👎Mark Driscoll A definite thumbs down. Mark Driscoll is demonstrably apostate. He was charged with spiritual abuse (mostly anger, treating people poorly, abuse of power – things like that) at his former church, Mars Hill. He refused to go through the biblical process of church discipline his elders tried to enact, and instead quit and fled to another state. He now associates and yokes in “ministry” with New Apostolic Reformation heretics.

Billy Graham– Not someone I’m going to go around proactively recommending, but not someone I’d call a false teacher, either. I would categorize him as “generally OK-ish, but there are much better, stronger teachers you could be listening to instead”. I’ve read his autobiography and listened to several of his sermons over the years. Although I think some of his methods were biblically unwise, the basic content of his sermons and the gospel he preached was biblical overall. But you need to remember that Billy Graham was an evangelist, not a pastor, which means you’ll get the basics of the gospel by listening to him, but not much else. And if you’re already saved, while you never outgrow your need to hear the gospel, that’s not all you need. You need to grow and mature in the Word, and be taught the full counsel of God.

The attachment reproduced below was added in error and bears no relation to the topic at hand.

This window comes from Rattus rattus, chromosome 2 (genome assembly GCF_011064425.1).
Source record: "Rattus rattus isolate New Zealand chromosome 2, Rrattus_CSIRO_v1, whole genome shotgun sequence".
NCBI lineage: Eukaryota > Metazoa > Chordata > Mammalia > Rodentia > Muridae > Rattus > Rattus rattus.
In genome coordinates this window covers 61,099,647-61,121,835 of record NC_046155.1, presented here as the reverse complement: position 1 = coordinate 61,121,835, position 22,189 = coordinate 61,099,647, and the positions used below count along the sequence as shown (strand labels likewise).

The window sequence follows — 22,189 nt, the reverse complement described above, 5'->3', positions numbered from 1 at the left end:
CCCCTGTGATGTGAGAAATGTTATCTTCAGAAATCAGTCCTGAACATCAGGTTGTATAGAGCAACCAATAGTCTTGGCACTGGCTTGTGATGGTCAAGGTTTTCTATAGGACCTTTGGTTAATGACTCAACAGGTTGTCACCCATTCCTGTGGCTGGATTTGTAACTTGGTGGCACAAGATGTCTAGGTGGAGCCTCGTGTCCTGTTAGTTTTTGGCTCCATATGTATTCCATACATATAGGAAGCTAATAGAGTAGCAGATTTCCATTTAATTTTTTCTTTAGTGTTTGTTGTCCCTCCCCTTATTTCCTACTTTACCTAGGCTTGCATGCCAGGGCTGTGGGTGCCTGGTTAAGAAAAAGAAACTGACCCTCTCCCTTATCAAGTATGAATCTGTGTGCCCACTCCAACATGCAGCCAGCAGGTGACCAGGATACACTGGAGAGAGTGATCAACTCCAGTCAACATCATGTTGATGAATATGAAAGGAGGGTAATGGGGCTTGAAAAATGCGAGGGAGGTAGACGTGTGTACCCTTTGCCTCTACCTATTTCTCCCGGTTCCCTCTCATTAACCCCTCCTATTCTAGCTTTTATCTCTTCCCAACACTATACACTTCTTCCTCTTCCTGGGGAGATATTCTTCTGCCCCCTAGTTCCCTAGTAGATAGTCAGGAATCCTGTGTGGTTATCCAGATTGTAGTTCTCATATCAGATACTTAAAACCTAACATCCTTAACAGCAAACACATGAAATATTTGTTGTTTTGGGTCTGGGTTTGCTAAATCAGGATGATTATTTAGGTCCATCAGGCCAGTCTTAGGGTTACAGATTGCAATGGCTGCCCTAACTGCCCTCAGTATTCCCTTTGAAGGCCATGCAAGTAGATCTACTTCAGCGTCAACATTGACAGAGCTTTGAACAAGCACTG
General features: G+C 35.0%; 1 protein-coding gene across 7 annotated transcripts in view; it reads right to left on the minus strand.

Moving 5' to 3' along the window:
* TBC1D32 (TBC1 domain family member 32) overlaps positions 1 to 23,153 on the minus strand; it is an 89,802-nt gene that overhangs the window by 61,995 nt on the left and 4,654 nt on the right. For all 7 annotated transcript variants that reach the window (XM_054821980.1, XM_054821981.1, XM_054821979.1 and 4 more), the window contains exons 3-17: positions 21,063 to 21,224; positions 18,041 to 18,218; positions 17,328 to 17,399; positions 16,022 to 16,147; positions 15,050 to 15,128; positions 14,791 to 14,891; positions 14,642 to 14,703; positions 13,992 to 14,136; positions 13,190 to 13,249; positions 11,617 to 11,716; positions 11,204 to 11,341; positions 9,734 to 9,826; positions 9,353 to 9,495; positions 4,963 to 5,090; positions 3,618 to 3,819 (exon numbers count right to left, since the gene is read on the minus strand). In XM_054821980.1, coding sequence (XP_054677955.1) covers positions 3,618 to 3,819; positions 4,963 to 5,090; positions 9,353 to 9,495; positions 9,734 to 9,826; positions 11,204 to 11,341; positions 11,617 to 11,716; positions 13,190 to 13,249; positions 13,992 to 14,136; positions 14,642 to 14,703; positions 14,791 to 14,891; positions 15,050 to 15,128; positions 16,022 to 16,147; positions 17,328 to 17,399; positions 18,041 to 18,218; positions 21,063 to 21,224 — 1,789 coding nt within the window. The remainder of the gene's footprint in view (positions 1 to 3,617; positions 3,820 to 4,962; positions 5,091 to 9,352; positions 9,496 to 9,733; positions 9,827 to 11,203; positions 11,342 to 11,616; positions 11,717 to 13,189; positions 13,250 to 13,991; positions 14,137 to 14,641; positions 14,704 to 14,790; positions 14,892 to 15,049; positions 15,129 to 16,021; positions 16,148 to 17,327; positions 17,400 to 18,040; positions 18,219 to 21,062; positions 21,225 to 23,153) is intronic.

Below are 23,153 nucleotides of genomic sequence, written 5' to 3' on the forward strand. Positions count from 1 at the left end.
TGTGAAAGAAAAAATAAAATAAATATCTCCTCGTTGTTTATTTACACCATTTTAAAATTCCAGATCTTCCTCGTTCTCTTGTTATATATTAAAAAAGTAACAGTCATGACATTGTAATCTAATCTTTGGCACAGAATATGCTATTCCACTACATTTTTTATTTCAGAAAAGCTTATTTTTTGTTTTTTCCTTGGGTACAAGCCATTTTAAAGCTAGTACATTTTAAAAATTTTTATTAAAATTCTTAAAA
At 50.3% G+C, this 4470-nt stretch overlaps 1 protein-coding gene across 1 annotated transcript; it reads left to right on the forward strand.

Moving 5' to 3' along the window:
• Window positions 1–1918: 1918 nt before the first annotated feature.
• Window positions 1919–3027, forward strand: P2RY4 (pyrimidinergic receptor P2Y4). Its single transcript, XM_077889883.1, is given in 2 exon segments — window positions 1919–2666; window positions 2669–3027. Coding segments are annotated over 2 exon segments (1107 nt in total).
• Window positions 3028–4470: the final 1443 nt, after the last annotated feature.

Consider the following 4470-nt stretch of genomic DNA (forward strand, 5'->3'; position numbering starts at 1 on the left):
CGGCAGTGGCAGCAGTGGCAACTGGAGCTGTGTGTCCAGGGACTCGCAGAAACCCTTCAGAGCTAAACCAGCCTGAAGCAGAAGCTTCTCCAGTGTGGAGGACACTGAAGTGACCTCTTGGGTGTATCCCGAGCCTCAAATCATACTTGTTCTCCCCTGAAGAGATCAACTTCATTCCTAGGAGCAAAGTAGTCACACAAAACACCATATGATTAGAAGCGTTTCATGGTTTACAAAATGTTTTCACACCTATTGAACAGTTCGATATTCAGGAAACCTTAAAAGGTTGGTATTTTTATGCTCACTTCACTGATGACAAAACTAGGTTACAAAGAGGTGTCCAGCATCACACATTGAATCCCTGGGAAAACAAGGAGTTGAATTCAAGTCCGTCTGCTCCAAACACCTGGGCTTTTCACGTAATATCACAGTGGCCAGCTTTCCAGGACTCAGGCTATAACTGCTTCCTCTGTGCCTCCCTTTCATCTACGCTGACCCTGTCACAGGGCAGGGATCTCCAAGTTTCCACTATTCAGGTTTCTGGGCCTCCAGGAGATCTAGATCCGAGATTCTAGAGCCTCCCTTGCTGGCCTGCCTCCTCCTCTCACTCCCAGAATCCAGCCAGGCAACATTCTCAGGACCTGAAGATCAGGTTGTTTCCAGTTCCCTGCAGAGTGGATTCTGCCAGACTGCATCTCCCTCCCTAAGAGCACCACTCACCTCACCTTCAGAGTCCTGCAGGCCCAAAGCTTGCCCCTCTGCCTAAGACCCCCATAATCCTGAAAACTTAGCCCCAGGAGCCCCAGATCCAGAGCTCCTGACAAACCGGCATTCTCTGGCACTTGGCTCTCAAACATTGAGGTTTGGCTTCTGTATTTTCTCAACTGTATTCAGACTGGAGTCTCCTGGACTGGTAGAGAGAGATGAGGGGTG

A couple of reasons many people wonder about Billy Graham’s theology have to do with his ecumenism (he basically embraced just about everyone who wore the label “Christian” – including the Pope) and his universalist statements (most widely known via his 1997 interview with Robert Schuller). Additionally, his daughter, Ann Graham Lotz, credits her father with heavily influencing her theology, and she is not someone I’d recommend.